2. Implement the IRawElementProviderWindowlessSite::GetAdjacentFragment method.

    A control that implements UI Automation must return a pointer to the control's parent fragment provider.

    To return the parent of the fragment, an object that implements the IRawElementProviderFragment interface must be able to implement the Navigate method. Implementing Navigate is difficult for a windowless control because the control might be unable to determine its location in the accessible tree of the parent object. The IRawElementProviderWindowlessSite::GetAdjacentFragment method enables the windowless control to query its site for the adjacent fragment, and then return that fragment to the client that called Navigate.

    This example shows how a control container retrieves the parent fragment of a windowless control.

    
    IFACEMETHODIMP CProviderWindowlessSite::GetAdjacentFragment(
            enum NavigateDirection direction, IRawElementProviderFragment **ppFragment)   
    {
        if (ppFragment == NULL)
        {
            return E_INVALIDARG;
        }
        
        *ppFragment = NULL;
        HRESULT hr = S_OK;
    
        switch (direction)
        {
            case NavigateDirection_Parent:
                {  
                    IRawElementProviderSimple *pSimple = NULL;
    
                    // Call an application-defined function to retrieve the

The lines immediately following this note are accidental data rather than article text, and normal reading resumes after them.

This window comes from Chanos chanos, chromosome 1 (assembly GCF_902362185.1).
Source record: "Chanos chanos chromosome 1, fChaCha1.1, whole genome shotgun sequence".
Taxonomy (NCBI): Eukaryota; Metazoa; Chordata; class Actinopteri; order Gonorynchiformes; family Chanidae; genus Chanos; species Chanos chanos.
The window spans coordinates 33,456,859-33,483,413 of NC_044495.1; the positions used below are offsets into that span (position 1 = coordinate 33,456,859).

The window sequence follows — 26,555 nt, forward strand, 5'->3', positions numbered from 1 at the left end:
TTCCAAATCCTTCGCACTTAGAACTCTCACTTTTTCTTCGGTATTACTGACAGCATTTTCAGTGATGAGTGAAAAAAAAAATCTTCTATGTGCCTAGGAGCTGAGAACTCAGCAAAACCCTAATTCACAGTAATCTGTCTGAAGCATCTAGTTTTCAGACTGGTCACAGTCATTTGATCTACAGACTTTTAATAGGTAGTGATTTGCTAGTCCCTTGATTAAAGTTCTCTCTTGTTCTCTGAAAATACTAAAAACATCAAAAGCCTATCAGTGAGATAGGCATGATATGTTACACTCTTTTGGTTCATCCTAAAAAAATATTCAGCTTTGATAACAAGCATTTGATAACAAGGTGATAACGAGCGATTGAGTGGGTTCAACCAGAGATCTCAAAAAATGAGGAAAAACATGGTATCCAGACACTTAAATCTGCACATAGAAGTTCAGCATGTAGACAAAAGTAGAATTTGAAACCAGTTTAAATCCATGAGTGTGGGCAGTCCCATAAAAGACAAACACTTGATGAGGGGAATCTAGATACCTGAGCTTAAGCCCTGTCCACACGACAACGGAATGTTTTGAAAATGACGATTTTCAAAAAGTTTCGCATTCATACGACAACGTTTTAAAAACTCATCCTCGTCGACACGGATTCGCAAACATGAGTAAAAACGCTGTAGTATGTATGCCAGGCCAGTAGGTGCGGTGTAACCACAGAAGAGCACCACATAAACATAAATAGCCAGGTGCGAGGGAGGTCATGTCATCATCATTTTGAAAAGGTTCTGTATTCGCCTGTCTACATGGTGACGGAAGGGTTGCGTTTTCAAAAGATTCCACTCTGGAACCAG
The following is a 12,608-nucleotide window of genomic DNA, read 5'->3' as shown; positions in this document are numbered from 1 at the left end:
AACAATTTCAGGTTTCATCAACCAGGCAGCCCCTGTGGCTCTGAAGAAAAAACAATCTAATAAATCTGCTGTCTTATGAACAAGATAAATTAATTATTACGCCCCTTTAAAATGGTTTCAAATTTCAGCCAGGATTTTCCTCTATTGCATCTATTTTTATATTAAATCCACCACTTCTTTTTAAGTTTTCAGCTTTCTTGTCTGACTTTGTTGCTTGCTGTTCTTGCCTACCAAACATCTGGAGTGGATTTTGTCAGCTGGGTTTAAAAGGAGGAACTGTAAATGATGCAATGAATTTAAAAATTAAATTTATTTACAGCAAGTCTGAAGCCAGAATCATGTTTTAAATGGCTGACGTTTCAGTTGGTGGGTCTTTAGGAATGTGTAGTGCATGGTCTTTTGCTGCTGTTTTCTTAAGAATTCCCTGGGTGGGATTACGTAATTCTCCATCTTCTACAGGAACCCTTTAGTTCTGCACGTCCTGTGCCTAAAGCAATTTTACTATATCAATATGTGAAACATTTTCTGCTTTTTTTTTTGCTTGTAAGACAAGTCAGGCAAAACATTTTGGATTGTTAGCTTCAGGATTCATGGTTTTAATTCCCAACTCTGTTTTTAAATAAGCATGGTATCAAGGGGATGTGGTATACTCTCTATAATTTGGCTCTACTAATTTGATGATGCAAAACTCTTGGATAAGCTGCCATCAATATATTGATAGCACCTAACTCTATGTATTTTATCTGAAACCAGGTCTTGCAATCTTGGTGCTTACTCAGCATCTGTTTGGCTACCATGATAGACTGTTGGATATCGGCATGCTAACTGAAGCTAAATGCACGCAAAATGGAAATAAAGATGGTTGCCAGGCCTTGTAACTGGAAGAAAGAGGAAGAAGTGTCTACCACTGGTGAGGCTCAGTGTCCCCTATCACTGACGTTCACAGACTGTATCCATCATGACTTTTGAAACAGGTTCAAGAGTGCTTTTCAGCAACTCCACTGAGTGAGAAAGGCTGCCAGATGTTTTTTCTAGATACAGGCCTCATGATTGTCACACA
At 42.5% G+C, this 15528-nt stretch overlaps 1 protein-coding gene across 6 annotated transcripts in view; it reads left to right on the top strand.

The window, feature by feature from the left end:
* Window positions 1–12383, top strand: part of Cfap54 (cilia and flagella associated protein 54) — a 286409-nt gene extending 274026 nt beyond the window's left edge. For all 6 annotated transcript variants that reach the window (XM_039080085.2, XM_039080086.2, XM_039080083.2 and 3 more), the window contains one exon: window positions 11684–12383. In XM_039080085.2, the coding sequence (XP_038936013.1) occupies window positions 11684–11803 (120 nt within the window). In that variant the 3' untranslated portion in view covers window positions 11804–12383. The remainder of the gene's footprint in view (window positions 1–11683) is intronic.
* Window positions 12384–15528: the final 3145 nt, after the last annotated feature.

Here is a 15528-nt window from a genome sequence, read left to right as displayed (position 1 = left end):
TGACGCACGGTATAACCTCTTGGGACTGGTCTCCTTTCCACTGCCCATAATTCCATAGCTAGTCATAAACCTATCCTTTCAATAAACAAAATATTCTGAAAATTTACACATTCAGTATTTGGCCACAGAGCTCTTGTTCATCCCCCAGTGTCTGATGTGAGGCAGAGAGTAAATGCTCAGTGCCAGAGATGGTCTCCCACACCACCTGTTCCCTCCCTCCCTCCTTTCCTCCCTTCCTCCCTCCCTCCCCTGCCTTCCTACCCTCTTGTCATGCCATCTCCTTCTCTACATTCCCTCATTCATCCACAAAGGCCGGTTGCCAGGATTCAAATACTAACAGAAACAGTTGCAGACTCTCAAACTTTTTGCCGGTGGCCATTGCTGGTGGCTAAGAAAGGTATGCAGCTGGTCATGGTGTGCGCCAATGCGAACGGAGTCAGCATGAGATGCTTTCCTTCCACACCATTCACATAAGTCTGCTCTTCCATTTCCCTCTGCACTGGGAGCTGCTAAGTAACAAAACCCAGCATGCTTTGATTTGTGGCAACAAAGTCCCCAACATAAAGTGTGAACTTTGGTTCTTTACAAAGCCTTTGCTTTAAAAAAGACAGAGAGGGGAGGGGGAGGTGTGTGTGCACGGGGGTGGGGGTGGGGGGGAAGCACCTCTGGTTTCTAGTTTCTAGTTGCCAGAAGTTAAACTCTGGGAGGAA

// parent provider interface.
                    hr = GetParentProvider(&pSimple);  
                    if (SUCCEEDED(hr))  
                    {  
                        // Get the parent's IRawElementProviderFragment interface.
                        hr = pSimple->QueryInterface(IID_PPV_ARGS(ppFragment));  
                        pSimple->Release();  
                    } 
                }  
                break;  
      
            case NavigateDirection_FirstChild:
            case NavigateDirection_LastChild:
                hr = E_INVALIDARG;
                break;
    
            // Ignore NavigateDirection_NextSibling and NavigateDirection_PreviousSibling
            // because there are no adjacent fragments.
            default:  
                break;  
        }  
      
        return hr;  
    }   
    
    
    

Step 3: Optional: Implement the IRawElementProviderHostingAccessibles interface.

Implement the IRawElementProviderHostingAccessibles interface if your control container has a UI Automation provider implementation that is the root of an accessibility tree that includes windowless ActiveX controls that support Microsoft Active Accessibility. The IRawElementProviderHostingAccessibles interface has a single method, GetEmbeddedAccessibles, which retrieves the IAccessible interface pointers of all Microsoft Active Accessibility-based windowless ActiveX controls that are hosted by your control container.

Related topics

How to Host an MSAA Windowless ActiveX Control
Windowless ActiveX Control Accessibility